Sunday, July 8th
Yesterday and today we’re pretty busy. Unfortunately the lacquer and varnish didn’t work at all. I filled it up on Saturday and it was just a catastrophe. It was terrible. Luckily the facility is made to handle floods – all the electrical is raised off the floor (in fact, I sometimes flood the floor and turn the fans on as a way to cool the facility if it gets above 90 degrees – we don’t need AC). But I felt very frustrated, even though in the end it was a good thing. This trial by fire (or water, really) let to another small design modification and one that simplifies the whole system.
We had to go through and put brand new liners in. I did some late night work with my dad yesterday, which was really nice. Hopefully this will work. This puts us back a little, but not too bad.
Wednesday, July 11th
I’m about to close up right now. Both of the big deep water culture rigs are up and running and so far there are no leaks. It looks good – thanks for that. The first two levels are planted and all the seedlings look OK.
There are 2 different grow mediums you can use in deep water culture. Peatmoss blocks are superior but about 20 times more expensive. Rockwool is much less expensive, so we’re using that.
I planted soybeans today.
There are 3 different lights that we’re using. Two are 1000W high pressure sodium bulbs. They’re cheaper than metal halides. Also it’s more important to have the yellow color spectrum for fruiting and reproduction. Because I want a nice compact plant I don’t need the plant to grow too much during the vegetative stage. I also made a bamboo trellis system.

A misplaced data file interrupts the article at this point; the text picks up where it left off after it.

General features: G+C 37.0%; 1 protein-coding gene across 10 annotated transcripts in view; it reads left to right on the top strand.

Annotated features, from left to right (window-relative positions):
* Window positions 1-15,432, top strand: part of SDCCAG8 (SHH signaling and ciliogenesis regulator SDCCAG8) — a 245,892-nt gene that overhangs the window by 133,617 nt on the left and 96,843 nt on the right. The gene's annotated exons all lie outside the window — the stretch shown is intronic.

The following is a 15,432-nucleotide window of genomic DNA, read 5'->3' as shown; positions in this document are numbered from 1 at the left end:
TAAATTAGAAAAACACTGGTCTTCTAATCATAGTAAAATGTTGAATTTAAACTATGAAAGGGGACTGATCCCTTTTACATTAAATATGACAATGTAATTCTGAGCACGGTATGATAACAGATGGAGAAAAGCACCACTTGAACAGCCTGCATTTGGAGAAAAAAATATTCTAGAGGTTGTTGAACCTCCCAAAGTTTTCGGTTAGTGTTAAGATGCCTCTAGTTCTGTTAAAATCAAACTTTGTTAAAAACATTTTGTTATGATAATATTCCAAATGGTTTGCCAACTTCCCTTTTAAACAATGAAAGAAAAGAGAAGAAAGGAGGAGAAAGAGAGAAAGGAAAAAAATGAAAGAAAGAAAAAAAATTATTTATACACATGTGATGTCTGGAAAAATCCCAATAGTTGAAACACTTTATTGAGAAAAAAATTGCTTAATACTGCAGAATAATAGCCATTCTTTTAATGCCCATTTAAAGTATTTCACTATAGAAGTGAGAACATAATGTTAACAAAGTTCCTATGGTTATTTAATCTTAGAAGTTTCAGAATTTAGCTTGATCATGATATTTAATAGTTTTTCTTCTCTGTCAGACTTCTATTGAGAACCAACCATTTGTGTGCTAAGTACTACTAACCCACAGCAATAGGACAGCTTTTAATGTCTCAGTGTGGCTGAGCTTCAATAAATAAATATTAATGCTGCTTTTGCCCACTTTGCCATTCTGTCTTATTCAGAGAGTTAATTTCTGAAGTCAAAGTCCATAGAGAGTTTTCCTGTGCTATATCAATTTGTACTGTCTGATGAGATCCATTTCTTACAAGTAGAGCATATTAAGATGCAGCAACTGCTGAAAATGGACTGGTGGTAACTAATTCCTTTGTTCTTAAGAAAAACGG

Tonight is the first night that I’ll leave the system on and going all night. Hopefully everything will go well. I’m really in it now.
Next week, you’ll get to learn more about the planting process, expected growing cycles, and crop selection. Please share with your friends, follow us on Facebook (link), and subscribe to our blog. We welcome comments (email Mark Feldman or Zach Yohannes at markfeld at stanford.edu / yohannes at stanford.edu).
Zach Yohannes is a junior Earth Systems major who comes from a long line of farmers. Two years ago he started experimenting with hydroponic agriculture.
Mark Feldman is the director of this blog and a lecturer in the Program in Writing and Rhetoric. He is interested in ecology, art, and urbanism.